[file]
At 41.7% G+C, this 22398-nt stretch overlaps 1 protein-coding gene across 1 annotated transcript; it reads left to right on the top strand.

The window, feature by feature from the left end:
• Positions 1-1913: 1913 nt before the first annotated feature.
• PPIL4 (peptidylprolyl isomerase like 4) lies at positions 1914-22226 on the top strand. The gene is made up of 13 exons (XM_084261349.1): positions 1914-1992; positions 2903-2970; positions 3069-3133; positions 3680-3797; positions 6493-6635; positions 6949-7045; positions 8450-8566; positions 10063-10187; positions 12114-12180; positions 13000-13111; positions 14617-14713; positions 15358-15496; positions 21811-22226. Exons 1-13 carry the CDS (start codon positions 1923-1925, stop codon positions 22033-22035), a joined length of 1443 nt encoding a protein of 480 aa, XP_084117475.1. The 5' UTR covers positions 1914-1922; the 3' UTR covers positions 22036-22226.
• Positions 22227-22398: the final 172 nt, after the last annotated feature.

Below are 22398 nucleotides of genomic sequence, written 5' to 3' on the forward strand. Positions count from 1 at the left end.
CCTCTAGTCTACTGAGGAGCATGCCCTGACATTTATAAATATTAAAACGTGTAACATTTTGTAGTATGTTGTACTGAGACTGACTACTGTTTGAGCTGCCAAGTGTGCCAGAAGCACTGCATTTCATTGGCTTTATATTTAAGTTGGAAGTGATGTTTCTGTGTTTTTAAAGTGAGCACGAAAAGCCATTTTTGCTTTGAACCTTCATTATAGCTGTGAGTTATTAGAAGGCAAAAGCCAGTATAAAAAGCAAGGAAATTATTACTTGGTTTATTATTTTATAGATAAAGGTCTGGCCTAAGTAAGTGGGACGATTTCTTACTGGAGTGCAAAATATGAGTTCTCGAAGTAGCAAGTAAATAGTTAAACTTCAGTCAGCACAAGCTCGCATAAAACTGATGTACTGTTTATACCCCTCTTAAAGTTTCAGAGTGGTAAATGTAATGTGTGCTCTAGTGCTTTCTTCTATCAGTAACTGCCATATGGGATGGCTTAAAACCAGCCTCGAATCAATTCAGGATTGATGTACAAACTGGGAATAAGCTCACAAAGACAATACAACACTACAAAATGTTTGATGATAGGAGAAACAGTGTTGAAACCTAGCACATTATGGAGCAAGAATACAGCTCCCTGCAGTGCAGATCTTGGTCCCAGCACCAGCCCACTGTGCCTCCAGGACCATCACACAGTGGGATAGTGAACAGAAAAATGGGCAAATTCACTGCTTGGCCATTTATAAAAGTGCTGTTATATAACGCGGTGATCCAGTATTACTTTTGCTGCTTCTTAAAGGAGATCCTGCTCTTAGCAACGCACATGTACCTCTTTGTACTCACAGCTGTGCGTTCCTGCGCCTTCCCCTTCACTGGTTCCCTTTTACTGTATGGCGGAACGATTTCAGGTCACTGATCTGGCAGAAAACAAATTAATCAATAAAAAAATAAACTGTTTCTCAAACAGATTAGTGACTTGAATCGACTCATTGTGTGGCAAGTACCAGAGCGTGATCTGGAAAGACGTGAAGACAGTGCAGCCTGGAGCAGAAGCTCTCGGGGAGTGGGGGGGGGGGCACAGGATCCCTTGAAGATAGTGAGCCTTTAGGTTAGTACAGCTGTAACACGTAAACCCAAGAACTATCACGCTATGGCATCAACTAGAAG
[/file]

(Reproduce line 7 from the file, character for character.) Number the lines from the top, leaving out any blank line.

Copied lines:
CCTCTAGTCTACTGAGGAGCATGCCCTGACATTTATAAATATTAAAACGTGTAACATTTTGTAGTATGTTGTACTGAGACTGACTACTGTTTGAGCTGCCAAGTGTGCCAGAAGCACTGCATTTCATTGGCTTTATATTTAAGTTGGAAGTGATGTTTCTGTGTTTTTAAAGTGAGCACGAAAAGCCATTTTTGCTTTGAACCTTCATTATAGCTGTGAGTTATTAGAAGGCAAAAGCCAGTATAAAAAGCAAGGAAATTATTACTTGGTTTATTATTTTATAGATAAAGGTCTGGCCTAAGTAAGTGGGACGATTTCTTACTGGAGTGCAAAATATGAGTTCTCGAAGTAGCAAGTAAATAGTTAAACTTCAGTCAGCACAAGCTCGCATAAAACTGATGTACTGTTTATACCCCTCTTAAAGTTTCAGAGTGGTAAATGTAATGTGTGCTCTAGTGCTTTCTTCTATCAGTAACTGCCATATGGGATGGCTTAAAACCAGCCTCGAATCAATTCAGGATTGATGTACAAACTGGGAATAAGCTCACAAAGACAATACAACACTACAAAATGTTTGATGATAGGAGAAACAGTGTTGAAACCTAGCACATTATGGAGCAAGAATACAGCTCCCTGCAGTGCAGATCTTGGTCCCAGCACCAGCCCACTGTGCCTCCAGGACCATCACACAGTGGGATAGTGAACAGAAAAATGGGCAAATTCACTGCTTGGCCATTTATAAAAGTGCTGTTATATAACGCGGTGATCCAGTATTACTTTTGCTGCTTCTTAAAGGAGATCCTGCTCTTAGCAACGCACATGTACCTCTTTGTACTCACAGCTGTGCGTTCCTGCGCCTTCCCCTTCACTGGTTCCCTTTTACTGTATGGCGGAACGATTTCAGGTCACTGATCTGGCAGAAAACAAATTAATCAATAAAAAAATAAACTGTTTCTCAAACAGATTAGTGACTTGAATCGACTCATTGTGTGGCAAGTACCAGAGCGTGATCTGGAAAGACGTGAAGACAGTGCAGCCTGGAGCAGAAGCTCTCGGGGAGTGGGGGGGGGGGCACAGGATCCCTTGAAGATAGTGAGCCTTTAGGTTAGTACAGCTGTAACACGTAAACCCAAGAACTATCACGCTATGGCATCAACTAGAAG